All these stories have been told with one aim: to justify the vices of men. By these fictions and others like them the minds of boys are corrupted. They grow up with these fables clinging to them and, poor wretches, they grow old in the same beliefs, even though the truth is plain if they will only seek after it.

Even dumb animals judge concerning your gods. Mice and swallows know that they have no feeling. The gnaw them, trample them, and sit on them. Unless you drive them off, they build their nests in the very mouths of your gods. You wipe, cleanse, scrape, and you protect and fear that which you make, while not one of you thinks that he ought to know God before you worship him.

Baths of Neptune near Ostia, Italy

Baths of Neptune near Ostia
Photo by Marie-Lan Nguyen, used with permission

Christian Debate, Argument Three:
Rumors About Christians

Cecilius: What about all the accusations? Christians have gathered from the lowest dregs of society the more unskilled men and gullible women to establish an unholy conspiracy held together by nightly meetings, solemn fasts, and inhuman foods.

Surely the obscurity of your religion proves that at least the greater part of the accusations must be true. Why do you never speak openly or congregate freely, unless what you adore and worship is worthy of punishment or something to be ashamed of?

Octavius: We do not hide in corners. We all judge one thing to be good, and we assemble with the same quietness with which we live our lives. The problem is that you either blush or are afraid to listen to us in public.

It is not right to form a judgment based on things unknown and unexamined as you are doing.

We were just like you. We thought Christians worshipped monsters, devoured infants, and engaged in incestuous banquets. We didn't recognize that fables like these are always being set afloat by gossipers, and that none of those things were ever checked into or proven.

We never noticed that in so long a time no one has come forth to betray their activities, trying to obtain pardon for their crime or credit for exposing it. We didn't take into account that Christians, when accused, were not embarrassed or afraid, but they were only repentant that they hadn't become one sooner!

Christian Debate, Argument Four:
Christianity Is Spreading Like a Plague

Cecilius: It's a fact that the more wicked things are the more they grow. The abominable shrines of this impious assembly are growing throughout the whole world.

This confederacy ought to be rooted out and destroyed! They know one another by secret marks and signs, and they love one another almost before they know one another.

Octavius: The fact that we are increasing day by day is not a proof of our error, but it's something to be praised. We live an honorable way of life. Our current numbers don't decrease, and it is strangers joining us that increases it.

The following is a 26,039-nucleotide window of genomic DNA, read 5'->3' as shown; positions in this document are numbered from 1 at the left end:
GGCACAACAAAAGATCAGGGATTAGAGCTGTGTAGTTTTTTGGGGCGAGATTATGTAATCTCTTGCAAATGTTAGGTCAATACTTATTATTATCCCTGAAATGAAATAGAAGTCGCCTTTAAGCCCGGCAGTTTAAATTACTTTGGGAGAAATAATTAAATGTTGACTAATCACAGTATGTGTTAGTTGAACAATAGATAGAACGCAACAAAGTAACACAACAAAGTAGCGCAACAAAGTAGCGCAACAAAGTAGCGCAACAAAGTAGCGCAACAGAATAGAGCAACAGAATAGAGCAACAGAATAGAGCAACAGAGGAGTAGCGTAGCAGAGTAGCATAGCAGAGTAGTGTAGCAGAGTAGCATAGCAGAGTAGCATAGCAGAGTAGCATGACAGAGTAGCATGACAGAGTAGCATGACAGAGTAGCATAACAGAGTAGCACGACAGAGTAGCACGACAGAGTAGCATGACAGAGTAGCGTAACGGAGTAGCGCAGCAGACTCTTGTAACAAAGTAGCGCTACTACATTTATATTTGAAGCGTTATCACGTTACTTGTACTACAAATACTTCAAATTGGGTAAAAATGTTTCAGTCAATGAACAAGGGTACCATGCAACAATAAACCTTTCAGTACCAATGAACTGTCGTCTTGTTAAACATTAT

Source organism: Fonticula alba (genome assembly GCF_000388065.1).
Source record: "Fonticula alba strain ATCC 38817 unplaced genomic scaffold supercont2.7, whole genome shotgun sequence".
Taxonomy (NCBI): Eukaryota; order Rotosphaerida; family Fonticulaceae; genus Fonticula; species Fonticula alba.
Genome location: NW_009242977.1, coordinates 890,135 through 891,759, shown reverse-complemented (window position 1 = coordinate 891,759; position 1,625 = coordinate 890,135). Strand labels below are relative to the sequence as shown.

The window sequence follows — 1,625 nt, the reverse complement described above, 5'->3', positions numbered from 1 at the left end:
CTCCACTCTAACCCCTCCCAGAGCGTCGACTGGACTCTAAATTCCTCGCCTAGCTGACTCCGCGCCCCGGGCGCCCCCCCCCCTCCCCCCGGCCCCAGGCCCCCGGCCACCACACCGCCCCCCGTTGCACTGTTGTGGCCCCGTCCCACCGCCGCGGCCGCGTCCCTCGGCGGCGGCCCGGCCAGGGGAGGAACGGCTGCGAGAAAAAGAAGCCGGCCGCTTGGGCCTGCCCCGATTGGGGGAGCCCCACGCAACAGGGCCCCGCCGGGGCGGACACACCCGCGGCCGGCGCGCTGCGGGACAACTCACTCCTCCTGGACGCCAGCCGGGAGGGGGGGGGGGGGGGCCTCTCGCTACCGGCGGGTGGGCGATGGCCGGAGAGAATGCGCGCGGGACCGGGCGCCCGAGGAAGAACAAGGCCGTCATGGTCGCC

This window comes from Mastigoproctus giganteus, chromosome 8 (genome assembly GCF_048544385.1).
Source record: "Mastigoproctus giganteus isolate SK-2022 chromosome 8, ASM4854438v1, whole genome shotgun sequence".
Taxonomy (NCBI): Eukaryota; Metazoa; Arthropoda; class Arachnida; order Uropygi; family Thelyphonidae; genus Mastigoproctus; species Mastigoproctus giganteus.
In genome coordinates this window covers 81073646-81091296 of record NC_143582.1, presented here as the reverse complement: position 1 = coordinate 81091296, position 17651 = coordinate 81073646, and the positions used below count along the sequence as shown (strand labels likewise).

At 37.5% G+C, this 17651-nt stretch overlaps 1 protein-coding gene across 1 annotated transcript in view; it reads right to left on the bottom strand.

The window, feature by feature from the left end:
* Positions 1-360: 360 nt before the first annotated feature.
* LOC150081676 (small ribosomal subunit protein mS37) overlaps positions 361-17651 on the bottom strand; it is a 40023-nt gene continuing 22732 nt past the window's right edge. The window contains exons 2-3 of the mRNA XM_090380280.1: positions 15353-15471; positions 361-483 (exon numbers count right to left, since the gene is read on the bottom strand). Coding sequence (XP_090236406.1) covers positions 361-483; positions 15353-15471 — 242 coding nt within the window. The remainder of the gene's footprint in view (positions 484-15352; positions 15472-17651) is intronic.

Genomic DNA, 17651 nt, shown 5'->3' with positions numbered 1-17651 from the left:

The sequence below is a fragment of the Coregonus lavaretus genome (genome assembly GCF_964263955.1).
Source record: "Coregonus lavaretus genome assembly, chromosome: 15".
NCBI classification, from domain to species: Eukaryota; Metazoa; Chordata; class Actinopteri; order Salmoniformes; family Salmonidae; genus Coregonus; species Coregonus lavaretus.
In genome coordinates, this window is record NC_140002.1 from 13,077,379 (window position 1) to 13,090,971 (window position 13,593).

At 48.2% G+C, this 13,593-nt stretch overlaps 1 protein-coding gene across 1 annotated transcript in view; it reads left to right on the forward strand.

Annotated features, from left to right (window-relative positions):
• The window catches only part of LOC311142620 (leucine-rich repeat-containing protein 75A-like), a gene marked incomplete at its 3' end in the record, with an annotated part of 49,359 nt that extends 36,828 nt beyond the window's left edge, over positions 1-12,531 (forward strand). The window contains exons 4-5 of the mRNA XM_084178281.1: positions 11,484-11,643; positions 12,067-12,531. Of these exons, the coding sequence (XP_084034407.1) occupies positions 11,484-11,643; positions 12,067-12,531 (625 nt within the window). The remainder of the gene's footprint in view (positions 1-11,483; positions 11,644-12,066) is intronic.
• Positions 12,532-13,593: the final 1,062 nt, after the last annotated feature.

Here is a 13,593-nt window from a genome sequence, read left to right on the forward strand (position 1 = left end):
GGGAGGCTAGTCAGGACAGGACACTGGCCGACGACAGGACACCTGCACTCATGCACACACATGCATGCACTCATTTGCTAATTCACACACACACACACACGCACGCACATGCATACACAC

Nor are we distinguished by some small bodily mark, as you suppose, but we are distinguished easily enough by the marks of innocence and modesty. Thus we love one another with a mutual love, to your regret, because we do not know how to hate.

["Behold, how they love one another," you say, because you Romans are moved by mutual hatred; You say, "See how Christians are ready even to die for one another," for you would rather put to death.

And you are angry with us, too, because we call each other brothers. There's no other reason, I think, than because among yourselves such titles are given in mere pretence of affection.

But on this very account, perhaps, we are regarded as having less claim to be held true brothers, that tragedies do not cause problems in our brotherhood and the family possessions, which generally destroy brotherhood among you, create fraternal bonds among us. One in mind and soul, we do not hesitate to share our earthly goods with one another.

All things are common among us but our wives.]*

*See translation notes at end concerning bracketed section.

Christian Debate, Argument Five:
Christians Have a "Holier Than Thou" Attitude

Cecilius: Yes, that's another thing. Christians think of themselves as good, and they promise to themselves a blessed and perpetual life after death, but to others, since they are unrighteous, eternal punishment.
Octavius: Only a profane man would hesitate to believe that those who do not know God are tormented deservedly, because it is no less wicked to be ignorant of the Parent of all than to offend him.

And if you wish to compare Christians with yourselves, then even if in some things our discipline is inferior, yet we shall be found much better than you.

You forbid, yet commit, adulteries; we are born men only for our own wives. You punish crimes when committed; with us, even to think of crimes is to sin. You are afraid of those who are aware of what you do; we are afraid even of our own consciences, without which we cannot exist.

Finally, from your numbers the prisons boil over, but there is no Christian there unless he is accused on account of his religion or has deserted it.

Bath of Mithras near Ostia, Italy

Bath of Mithras near Ostia, Italy
Public domain image

Christian Debate, Argument Six:
Christians are Poor; God Can't Be Helping Them

Cecilius: Can you at least learn from your current experience, how the fruitless expectations of your vain promise deceive you? Consider, wretched creatures, from your experience while you are alive, what is threatening you after death.

As you yourself admit, most of you are needy, cold, and work in heavy labor even while you are hungry. And God allows it! He is either unable or unwilling to help his people, and thus he is either weak or unjust.